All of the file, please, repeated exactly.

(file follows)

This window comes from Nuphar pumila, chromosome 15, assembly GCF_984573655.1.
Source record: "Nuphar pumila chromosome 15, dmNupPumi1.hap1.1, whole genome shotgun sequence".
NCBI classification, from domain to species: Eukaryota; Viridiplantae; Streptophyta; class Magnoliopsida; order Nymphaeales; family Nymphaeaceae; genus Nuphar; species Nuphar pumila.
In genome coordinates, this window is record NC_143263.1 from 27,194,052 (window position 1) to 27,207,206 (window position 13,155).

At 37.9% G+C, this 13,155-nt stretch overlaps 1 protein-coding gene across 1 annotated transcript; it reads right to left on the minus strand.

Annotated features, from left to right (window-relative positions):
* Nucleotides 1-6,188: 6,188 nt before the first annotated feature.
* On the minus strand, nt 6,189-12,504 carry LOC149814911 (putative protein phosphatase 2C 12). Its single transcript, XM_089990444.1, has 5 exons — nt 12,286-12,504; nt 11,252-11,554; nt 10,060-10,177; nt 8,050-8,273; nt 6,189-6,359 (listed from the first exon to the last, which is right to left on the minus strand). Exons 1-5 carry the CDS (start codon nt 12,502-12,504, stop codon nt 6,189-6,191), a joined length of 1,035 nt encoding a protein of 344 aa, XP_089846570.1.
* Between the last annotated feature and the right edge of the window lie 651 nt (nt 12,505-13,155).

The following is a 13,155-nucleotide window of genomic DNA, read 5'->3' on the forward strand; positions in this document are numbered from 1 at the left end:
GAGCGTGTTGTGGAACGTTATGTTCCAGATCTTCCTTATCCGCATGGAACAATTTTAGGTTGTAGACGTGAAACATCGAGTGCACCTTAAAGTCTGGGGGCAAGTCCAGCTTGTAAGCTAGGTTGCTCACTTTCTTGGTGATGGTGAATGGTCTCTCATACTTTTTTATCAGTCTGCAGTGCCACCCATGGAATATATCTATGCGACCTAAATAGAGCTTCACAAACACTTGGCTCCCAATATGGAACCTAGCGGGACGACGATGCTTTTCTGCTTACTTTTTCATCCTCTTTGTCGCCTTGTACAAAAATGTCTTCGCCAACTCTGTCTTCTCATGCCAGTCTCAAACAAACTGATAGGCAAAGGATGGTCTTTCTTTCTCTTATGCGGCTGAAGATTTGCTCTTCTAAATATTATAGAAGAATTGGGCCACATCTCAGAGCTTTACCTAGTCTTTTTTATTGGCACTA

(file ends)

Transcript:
This window comes from Nuphar pumila, chromosome 15, assembly GCF_984573655.1.
Source record: "Nuphar pumila chromosome 15, dmNupPumi1.hap1.1, whole genome shotgun sequence".
NCBI classification, from domain to species: Eukaryota; Viridiplantae; Streptophyta; class Magnoliopsida; order Nymphaeales; family Nymphaeaceae; genus Nuphar; species Nuphar pumila.
In genome coordinates, this window is record NC_143263.1 from 27,194,052 (window position 1) to 27,207,206 (window position 13,155).

At 37.9% G+C, this 13,155-nt stretch overlaps 1 protein-coding gene across 1 annotated transcript; it reads right to left on the minus strand.

Annotated features, from left to right (window-relative positions):
* Nucleotides 1-6,188: 6,188 nt before the first annotated feature.
* On the minus strand, nt 6,189-12,504 carry LOC149814911 (putative protein phosphatase 2C 12). Its single transcript, XM_089990444.1, has 5 exons — nt 12,286-12,504; nt 11,252-11,554; nt 10,060-10,177; nt 8,050-8,273; nt 6,189-6,359 (listed from the first exon to the last, which is right to left on the minus strand). Exons 1-5 carry the CDS (start codon nt 12,502-12,504, stop codon nt 6,189-6,191), a joined length of 1,035 nt encoding a protein of 344 aa, XP_089846570.1.
* Between the last annotated feature and the right edge of the window lie 651 nt (nt 12,505-13,155).

The following is a 13,155-nucleotide window of genomic DNA, read 5'->3' on the forward strand; positions in this document are numbered from 1 at the left end:
GAGCGTGTTGTGGAACGTTATGTTCCAGATCTTCCTTATCCGCATGGAACAATTTTAGGTTGTAGACGTGAAACATCGAGTGCACCTTAAAGTCTGGGGGCAAGTCCAGCTTGTAAGCTAGGTTGCTCACTTTCTTGGTGATGGTGAATGGTCTCTCATACTTTTTTATCAGTCTGCAGTGCCACCCATGGAATATATCTATGCGACCTAAATAGAGCTTCACAAACACTTGGCTCCCAATATGGAACCTAGCGGGACGACGATGCTTTTCTGCTTACTTTTTCATCCTCTTTGTCGCCTTGTACAAAAATGTCTTCGCCAACTCTGTCTTCTCATGCCAGTCTCAAACAAACTGATAGGCAAAGGATGGTCTTTCTTTCTCTTATGCGGCTGAAGATTTGCTCTTCTAAATATTATAGAAGAATTGGGCCACATCTCAGAGCTTTACCTAGTCTTTTTTATTGGCACTA